Well, have you heard of the Dividend Aristocrats?
The aristocrats are the strongest of the strong in the S&P 500 – the companies with the best track records of increasing dividends.
A dividend aristocrat is considered the gold standard for dividend-generating stocks. Income investors seeking safety and a steady stream of income gravitate toward the dividend aristocrats particularly during a period of rock-bottom interest rates.
After doing a little research myself on the long-term performance of the dividend aristocrat strategy I couldn’t believe the returns I found. Could investors really generate this much income by using this strategy?
The Dividend Aristocrat Strategy
I emailed a colleague of mine, Steve Mauzy, my go-to guy when it comes to dividend investing. I asked if the numbers I stumbled across could be correct because they seemed high to me.
Shortly after I sent my email Steve responded with a resounding, “Yes, your numbers are accurate!” Along with his response he forwarded me a spreadsheet he created with some surprising figures.
According to his figures, the Aristocrats Index has had a five-year annualized annual return of 14% and a one-year return of 25%, compared with 10% and 20% returns, respectively, for the S&P 500.
Moreover, using this strategy, an investment in Southern Company (NYSE: SO) 10 years ago had an average annual return of 11.7%. The S&P 500 only rose 9.7% over that same period.
Going back 20 years, the returns were even more impressive. A $10,000 purchase of Colgate-Palmolive (NYSE: CL) grew to $102,190 – a return of over 900%.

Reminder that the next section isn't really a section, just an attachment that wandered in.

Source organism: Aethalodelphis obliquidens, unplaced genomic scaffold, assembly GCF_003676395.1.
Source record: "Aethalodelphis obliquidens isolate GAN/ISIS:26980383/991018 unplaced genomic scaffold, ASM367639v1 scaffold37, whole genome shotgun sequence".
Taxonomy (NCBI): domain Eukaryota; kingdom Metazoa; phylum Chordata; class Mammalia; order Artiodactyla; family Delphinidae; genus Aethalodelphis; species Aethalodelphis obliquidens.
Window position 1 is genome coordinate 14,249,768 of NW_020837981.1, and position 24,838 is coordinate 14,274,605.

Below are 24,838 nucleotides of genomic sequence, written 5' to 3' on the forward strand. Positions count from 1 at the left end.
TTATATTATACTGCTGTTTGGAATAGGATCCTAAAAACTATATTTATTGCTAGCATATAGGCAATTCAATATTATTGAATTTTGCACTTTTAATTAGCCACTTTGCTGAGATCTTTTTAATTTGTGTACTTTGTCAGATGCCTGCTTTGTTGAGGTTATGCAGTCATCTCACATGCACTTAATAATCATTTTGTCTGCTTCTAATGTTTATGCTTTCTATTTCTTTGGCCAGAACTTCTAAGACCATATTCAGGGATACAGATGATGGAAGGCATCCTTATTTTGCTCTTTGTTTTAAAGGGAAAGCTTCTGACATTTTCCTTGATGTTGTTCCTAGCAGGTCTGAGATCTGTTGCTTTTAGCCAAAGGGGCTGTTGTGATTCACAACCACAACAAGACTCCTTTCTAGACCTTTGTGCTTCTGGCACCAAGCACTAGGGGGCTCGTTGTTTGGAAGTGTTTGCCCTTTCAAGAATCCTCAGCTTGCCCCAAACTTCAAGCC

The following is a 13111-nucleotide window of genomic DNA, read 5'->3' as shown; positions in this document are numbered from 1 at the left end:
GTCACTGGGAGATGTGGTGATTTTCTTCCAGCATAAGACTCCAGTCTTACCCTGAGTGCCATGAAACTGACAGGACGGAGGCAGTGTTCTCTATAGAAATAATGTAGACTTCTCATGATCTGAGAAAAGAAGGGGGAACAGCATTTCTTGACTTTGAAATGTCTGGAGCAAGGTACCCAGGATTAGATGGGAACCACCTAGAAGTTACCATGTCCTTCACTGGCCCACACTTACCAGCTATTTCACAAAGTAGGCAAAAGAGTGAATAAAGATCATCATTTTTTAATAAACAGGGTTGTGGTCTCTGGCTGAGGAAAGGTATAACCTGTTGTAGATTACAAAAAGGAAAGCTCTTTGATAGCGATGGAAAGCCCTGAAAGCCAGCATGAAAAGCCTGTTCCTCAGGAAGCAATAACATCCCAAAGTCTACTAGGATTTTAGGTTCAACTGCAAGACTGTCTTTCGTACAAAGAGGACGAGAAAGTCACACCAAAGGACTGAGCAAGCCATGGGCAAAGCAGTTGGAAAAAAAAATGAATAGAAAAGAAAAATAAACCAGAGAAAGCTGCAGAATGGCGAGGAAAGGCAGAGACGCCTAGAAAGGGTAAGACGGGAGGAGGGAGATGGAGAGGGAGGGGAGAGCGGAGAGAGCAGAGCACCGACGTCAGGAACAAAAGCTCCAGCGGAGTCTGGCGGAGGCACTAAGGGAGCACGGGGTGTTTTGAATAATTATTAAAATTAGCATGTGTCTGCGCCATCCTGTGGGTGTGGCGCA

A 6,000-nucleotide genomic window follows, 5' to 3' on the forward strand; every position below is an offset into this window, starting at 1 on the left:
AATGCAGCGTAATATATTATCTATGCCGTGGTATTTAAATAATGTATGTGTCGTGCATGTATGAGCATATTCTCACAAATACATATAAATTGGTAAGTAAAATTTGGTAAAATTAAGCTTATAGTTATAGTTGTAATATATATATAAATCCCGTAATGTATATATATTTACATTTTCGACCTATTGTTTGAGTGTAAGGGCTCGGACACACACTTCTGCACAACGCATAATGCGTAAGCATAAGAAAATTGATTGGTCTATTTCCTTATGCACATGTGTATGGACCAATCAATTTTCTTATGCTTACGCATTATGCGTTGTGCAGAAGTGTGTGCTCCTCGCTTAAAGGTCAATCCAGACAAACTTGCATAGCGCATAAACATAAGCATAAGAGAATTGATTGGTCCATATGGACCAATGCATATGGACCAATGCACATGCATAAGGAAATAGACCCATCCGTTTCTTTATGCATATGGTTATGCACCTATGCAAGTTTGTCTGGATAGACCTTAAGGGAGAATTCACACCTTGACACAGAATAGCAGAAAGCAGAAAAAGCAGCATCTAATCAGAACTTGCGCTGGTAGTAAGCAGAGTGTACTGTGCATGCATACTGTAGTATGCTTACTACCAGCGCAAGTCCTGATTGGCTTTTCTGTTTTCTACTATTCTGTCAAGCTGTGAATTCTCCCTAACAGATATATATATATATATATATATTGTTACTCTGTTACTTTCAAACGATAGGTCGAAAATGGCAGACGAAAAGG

You won’t find stocks like these on anyone’s hot lists. Yet a large number of dividend aristocrats outperform the market each and every year, decade after decade because they all have one thing in common: they are long-term dividend growers. They pay dividends and raise them every year.
After Steve’s email I began looking at all of the stocks that qualify as a dividend aristocrat. Most of them are boring companies. McDonald’s (NYSE: MCD) and Coca-Cola (NYSE:KO) are just a few of the names. But they all produce spectacular results over the long term. And if you reinvest the dividends, look out, your returns really amplify.
There are a few ways to invest in dividend aristocrats.
ProShares just announced an ETF called the Aristocrats ETF (NOBL) which tracks the S&P 500 Dividend Aristocrats Index. The ETF is equally weighted and currently holds 54 companies.
“The core theory behind the index is that companies that have a record of growing year-over-year dividends tend to be ones that may outperform the broader index over time with less volatility,” said Michael Sapir, chairman of ProShares. “We see this fund as potentially being part of a core holding in a portfolio.”
This article is brought to you courtesy of Andy Crowder from Wyatt Investment Research.